A word that comes up for many people is gratitude. Gratitude can change you and your experience of pain. I’ve seen this happen with the chronic pain patients I’ve worked with. They embrace their situation and give thanks for the opportunity to realize what is important in their lives. Being grateful opens you up to grace or being in a state of grace. Gratitude also allows you to recognize that there is goodness in your life and that this goodness is often due to the actions of others — friends, family, doctors and their staff.
The word “grace” is often used as a divine expression — for example, the grace of God. Grace is also an elegance of action, such as walking with grace. And it can mean that we are a part of something deep and powerful and sustaining. Gratitude is a catalyst, then grace responds.
Grace, gratitude, love, friendship, humanity: These are the most important things to all of us. It’s trite but true, and it’s often realized when we’re faced with something big. Chronic pain is something big.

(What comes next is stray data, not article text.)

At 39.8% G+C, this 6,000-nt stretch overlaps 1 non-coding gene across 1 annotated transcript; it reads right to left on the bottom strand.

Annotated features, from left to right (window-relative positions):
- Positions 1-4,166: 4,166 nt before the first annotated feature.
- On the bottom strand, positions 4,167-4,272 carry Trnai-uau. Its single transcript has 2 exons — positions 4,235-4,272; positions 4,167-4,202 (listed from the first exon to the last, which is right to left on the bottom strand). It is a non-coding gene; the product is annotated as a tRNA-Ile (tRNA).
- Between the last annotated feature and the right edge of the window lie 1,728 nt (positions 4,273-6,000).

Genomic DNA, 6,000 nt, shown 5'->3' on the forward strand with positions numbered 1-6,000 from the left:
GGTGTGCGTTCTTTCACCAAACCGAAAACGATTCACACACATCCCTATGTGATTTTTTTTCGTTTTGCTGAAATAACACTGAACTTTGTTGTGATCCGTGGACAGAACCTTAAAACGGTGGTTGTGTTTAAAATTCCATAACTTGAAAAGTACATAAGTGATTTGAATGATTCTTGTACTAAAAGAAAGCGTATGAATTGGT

What good is gratitude? Gratitude has the power to heal, to energize, and to change your emotions. When you are grateful, you experience more happiness and other positive emotions. By changing your emotions, you change your experience of pain. Research also shows that grateful people are less depressed and more resilient to trauma. They believe that life is abundant, that life is a gift.
Pick up your favorite pen, and write about the things you are most grateful for. Each day for a month, think back over your day and write down at least three different things that make you feel thankful. By doing so, you are opening yourself up to grace, positive emotions and to feeling better. Please turn the page to begin with your Create to Heal Gratitude Journal.
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